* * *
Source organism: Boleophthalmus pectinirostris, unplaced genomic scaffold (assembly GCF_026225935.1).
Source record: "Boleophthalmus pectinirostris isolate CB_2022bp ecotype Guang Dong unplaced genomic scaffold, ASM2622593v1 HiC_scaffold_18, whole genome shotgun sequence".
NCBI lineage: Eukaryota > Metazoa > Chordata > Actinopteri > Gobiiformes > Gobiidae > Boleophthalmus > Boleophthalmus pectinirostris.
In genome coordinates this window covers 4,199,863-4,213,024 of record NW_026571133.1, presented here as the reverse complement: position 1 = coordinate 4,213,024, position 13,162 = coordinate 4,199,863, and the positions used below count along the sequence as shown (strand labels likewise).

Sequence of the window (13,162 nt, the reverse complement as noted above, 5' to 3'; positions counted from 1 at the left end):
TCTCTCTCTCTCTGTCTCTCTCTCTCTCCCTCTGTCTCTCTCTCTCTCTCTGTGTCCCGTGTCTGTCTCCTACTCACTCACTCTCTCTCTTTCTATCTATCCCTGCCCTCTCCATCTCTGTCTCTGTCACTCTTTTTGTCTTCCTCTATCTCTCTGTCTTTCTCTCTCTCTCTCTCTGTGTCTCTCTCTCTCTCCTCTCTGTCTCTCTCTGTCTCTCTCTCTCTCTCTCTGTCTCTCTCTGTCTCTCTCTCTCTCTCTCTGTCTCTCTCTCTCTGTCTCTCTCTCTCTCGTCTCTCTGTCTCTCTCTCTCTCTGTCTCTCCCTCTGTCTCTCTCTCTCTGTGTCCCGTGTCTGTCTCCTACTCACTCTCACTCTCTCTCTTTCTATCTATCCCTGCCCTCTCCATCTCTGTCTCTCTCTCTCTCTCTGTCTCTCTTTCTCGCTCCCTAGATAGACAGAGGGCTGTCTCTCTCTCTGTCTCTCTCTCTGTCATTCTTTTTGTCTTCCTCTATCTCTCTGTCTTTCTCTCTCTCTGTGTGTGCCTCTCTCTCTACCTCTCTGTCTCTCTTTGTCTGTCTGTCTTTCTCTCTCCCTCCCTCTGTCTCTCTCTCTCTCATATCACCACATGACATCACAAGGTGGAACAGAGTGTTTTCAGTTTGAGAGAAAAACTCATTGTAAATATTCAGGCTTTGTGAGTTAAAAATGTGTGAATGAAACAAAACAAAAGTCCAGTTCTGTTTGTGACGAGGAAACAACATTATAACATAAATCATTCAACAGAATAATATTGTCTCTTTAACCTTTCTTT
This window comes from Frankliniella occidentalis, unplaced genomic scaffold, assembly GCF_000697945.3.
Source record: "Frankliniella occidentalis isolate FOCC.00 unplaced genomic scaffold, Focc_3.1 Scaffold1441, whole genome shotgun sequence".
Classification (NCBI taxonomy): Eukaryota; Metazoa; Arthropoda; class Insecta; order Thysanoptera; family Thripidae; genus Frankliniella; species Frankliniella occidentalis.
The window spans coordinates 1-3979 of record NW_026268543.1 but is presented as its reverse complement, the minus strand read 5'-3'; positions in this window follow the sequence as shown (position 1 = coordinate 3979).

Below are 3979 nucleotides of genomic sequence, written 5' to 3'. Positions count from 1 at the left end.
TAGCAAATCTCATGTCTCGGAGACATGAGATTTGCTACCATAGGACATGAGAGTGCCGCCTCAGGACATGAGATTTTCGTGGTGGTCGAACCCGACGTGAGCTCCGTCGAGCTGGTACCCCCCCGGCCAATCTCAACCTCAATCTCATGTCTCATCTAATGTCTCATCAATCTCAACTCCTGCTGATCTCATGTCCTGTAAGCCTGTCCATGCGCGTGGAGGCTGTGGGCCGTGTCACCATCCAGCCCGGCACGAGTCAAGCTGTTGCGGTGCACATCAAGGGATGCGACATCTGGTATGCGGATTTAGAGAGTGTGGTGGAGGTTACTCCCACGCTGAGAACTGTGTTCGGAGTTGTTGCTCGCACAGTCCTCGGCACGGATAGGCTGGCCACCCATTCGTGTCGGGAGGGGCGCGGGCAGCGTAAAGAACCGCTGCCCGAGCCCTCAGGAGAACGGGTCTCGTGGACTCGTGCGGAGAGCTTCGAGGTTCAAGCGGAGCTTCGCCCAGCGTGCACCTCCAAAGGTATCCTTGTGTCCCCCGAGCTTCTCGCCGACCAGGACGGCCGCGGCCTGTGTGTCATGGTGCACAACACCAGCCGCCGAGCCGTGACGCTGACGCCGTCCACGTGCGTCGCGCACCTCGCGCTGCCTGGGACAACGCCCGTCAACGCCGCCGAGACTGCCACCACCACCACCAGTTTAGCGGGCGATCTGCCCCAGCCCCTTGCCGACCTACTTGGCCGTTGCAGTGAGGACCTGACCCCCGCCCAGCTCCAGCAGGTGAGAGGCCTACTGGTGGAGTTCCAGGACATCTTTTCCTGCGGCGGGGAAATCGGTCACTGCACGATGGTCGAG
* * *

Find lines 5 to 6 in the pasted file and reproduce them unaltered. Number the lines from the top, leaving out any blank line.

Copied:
Sequence of the window (13,162 nt, the reverse complement as noted above, 5' to 3'; positions counted from 1 at the left end):
TCTCTCTCTCTCTGTCTCTCTCTCTCTCCCTCTGTCTCTCTCTCTCTCTCTGTGTCCCGTGTCTGTCTCCTACTCACTCACTCTCTCTCTTTCTATCTATCCCTGCCCTCTCCATCTCTGTCTCTGTCACTCTTTTTGTCTTCCTCTATCTCTCTGTCTTTCTCTCTCTCTCTCTCTGTGTCTCTCTCTCTCTCCTCTCTGTCTCTCTCTGTCTCTCTCTCTCTCTCTCTGTCTCTCTCTGTCTCTCTCTCTCTCTCTCTGTCTCTCTCTCTCTGTCTCTCTCTCTCTCGTCTCTCTGTCTCTCTCTCTCTCTGTCTCTCCCTCTGTCTCTCTCTCTCTGTGTCCCGTGTCTGTCTCCTACTCACTCTCACTCTCTCTCTTTCTATCTATCCCTGCCCTCTCCATCTCTGTCTCTCTCTCTCTCTCTGTCTCTCTTTCTCGCTCCCTAGATAGACAGAGGGCTGTCTCTCTCTCTGTCTCTCTCTCTGTCATTCTTTTTGTCTTCCTCTATCTCTCTGTCTTTCTCTCTCTCTGTGTGTGCCTCTCTCTCTACCTCTCTGTCTCTCTTTGTCTGTCTGTCTTTCTCTCTCCCTCCCTCTGTCTCTCTCTCTCTCATATCACCACATGACATCACAAGGTGGAACAGAGTGTTTTCAGTTTGAGAGAAAAACTCATTGTAAATATTCAGGCTTTGTGAGTTAAAAATGTGTGAATGAAACAAAACAAAAGTCCAGTTCTGTTTGTGACGAGGAAACAACATTATAACATAAATCATTCAACAGAATAATATTGTCTCTTTAACCTTTCTTT